Repo is an abbreviation for Repurchase agreement, which involves a simultaneous “sale and purchase” agreement.[5] When banks have any shortage of funds, they can borrow it from Reserve Bank of India or from other banks. The rate at which the RBI lends money to commercial banks is called repo rate, a short term for repurchase agreement. A reduction in the repo rate will help banks to get money at a cheaper rate. When the repo rate increases borrowing from RBI becomes more expensive.[1]. CERTIFICATE OF DEPOSITS

A certificate of deposit (CD) is a time deposit, a financial product commonly sold in the United States by banks, thrift institutions, and credit unions. CDs are similar to savings accounts in that they are insured and thus virtually riskfree; they are “money in the bank”. CDs are insured by the Federal Deposit Insurance Corporation (FDIC) for banks and by the National Credit Union Administration (NCUA) for credit unions. They are different from savings accounts in that the CD has a specific, fixed term (often monthly, three months, six months, or one to five years), and, usually, a fixed interest rate.

It is intended that the CD be held until maturity, at which time the money may be withdrawn together with the accrued interest. In exchange for keeping the money on deposit for the agreed-on term, institutions usually grant higher interest rates than they do on accounts from which money may be withdrawn on demand, although this may not be the case in an inverted yield curve situation. Fixed rates are common, but some institutions offer CDs with various forms of variable rates. For example, in mid-2004, interest rates were expected to rise, many banks and credit unions began to offer CDs with a “bump-up” feature. These allow for a single readjustment of the interest rate, at a time of the consumer’s choosing, during the term of the CD. Sometimes, CDs that are indexed to the stock market, the bond market, or other indices are introduced. A few general guidelines for interest rates are:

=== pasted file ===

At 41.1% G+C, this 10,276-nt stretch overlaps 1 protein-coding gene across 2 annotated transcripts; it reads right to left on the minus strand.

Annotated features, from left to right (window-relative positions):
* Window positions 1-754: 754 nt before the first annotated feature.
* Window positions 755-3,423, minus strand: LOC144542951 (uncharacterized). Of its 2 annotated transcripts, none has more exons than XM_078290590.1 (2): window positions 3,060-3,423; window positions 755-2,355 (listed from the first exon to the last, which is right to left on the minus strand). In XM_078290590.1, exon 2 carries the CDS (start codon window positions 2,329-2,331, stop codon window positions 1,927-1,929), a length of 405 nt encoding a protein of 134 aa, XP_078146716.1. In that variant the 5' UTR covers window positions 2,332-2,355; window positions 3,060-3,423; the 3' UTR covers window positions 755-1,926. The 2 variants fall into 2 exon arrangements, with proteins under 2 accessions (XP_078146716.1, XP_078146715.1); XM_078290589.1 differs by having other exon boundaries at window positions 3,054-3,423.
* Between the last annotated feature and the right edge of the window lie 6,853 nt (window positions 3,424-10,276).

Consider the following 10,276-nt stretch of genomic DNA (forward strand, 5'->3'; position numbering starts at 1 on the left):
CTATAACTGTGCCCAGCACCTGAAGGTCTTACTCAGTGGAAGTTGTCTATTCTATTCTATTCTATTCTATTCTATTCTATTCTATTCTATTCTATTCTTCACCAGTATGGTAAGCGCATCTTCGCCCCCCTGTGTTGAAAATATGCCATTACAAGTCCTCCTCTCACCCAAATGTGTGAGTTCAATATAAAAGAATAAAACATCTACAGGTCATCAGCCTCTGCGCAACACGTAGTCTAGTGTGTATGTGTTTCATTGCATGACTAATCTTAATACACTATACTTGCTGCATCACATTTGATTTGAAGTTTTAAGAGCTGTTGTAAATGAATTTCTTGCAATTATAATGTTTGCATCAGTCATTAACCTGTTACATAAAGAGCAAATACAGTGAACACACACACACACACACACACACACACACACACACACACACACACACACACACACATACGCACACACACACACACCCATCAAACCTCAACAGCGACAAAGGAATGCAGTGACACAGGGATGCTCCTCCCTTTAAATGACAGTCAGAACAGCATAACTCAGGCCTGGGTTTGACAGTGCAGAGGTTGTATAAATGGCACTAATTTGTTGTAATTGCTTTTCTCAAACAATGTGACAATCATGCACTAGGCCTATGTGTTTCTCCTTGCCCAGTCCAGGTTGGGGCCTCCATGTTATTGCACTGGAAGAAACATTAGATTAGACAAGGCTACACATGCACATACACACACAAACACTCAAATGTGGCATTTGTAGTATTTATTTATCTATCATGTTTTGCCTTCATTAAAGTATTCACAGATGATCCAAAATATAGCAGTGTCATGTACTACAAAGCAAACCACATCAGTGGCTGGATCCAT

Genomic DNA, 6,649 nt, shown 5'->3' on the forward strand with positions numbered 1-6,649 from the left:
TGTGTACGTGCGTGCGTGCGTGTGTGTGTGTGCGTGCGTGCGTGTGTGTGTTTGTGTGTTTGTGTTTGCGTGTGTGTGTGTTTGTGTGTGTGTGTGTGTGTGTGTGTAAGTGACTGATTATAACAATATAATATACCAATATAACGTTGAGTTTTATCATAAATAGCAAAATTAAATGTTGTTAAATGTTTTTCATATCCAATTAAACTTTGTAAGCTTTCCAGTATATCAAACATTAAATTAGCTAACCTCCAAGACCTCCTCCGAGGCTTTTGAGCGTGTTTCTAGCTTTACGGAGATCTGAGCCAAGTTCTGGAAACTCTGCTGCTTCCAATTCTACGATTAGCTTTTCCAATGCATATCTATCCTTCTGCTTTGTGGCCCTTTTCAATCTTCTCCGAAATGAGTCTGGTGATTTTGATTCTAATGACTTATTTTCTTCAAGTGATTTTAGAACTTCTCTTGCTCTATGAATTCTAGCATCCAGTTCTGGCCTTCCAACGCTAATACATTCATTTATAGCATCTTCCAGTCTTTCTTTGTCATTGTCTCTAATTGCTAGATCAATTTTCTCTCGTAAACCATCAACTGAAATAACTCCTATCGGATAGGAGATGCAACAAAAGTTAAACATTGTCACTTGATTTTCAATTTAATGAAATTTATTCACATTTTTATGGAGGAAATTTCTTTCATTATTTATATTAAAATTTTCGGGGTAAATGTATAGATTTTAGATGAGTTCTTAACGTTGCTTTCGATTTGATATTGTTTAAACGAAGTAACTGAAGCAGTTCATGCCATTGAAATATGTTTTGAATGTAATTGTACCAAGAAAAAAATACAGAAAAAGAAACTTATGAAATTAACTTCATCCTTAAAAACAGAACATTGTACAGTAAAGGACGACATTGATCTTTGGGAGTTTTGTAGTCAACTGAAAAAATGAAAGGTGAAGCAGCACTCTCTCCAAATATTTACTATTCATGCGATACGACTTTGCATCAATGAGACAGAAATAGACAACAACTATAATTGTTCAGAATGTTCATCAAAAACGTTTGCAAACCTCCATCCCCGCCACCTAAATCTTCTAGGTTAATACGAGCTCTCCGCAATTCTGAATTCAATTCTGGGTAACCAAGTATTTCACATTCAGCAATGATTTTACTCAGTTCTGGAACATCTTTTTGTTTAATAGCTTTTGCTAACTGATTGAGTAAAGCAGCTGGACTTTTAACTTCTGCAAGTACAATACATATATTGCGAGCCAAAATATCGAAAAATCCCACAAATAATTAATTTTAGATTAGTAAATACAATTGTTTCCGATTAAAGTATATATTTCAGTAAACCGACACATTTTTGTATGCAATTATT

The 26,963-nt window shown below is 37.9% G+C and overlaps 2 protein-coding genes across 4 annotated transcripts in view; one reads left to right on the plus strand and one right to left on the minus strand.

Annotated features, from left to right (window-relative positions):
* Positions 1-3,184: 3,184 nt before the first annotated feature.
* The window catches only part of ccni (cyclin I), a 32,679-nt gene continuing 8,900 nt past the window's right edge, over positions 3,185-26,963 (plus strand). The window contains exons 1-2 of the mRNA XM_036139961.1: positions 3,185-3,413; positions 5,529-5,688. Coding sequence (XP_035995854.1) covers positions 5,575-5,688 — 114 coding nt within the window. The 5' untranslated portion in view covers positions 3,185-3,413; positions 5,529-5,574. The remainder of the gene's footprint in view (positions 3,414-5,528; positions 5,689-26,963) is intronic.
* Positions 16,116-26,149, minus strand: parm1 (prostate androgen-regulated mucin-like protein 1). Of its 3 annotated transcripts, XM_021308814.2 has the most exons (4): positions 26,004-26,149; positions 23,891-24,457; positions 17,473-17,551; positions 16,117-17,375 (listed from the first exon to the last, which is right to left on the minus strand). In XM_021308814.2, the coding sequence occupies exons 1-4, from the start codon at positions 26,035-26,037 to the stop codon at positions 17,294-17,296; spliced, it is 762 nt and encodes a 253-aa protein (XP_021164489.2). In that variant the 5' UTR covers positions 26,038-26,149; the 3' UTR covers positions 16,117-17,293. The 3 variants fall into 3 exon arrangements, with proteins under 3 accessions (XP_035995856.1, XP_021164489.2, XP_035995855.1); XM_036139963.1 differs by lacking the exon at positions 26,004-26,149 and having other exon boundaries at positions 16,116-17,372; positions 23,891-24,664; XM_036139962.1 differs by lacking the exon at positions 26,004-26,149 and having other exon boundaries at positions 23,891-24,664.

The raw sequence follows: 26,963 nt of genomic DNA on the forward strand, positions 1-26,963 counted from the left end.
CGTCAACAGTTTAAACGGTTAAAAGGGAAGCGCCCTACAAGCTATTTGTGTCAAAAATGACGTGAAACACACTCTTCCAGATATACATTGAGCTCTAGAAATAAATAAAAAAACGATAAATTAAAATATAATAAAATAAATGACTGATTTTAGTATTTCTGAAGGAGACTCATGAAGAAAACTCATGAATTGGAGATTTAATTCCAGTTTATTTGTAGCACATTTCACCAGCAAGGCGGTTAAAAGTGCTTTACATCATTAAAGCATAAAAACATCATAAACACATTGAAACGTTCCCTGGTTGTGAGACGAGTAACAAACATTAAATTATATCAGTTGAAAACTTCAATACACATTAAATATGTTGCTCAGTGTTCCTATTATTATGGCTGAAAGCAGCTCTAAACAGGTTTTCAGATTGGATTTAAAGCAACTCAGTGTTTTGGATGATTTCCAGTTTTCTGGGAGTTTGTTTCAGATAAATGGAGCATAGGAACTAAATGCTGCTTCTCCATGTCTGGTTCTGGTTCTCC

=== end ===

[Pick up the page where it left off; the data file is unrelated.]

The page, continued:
* A larger principal should receive a higher interest rate, but may not. * A longer term will usually receive a higher interest rate, except in the case of an inverted yield curve (i.e. preceding a recession) * Smaller institutions tend to offer higher interest rates than larger ones. * Personal CD accounts generally receive higher interest rates than business CD accounts. * Banks and credit unions that are not insured by the FDIC or NCUA generally offer higher interest rates. * COLLATERISED LENDING AND BORROWING OBLIGATIONS

Definition of ‘Collateralized Borrowing And Lending Obligation – CBLO’A money market instrument that represents an obligation between a borrower and a lender as to the terms and conditions of the loan. Collateralized borrowing and lending obligations (CBLOs) are used by those who have been phased out of or heavily restricted in the interbank call money market.| | Investopedia explains ‘Collateralized Borrowing And Lending Obligation – CBLO’CBLOs were developed by the Clearing Corporation of India (CCIL) and Reserve Bank of India (RBI). The details of the CBLO include an obligation for the borrower to repay the debt at a specified future date and an expectation of the lender to receive the money on that future date, and they have a charge on the security that is held by the CCIL.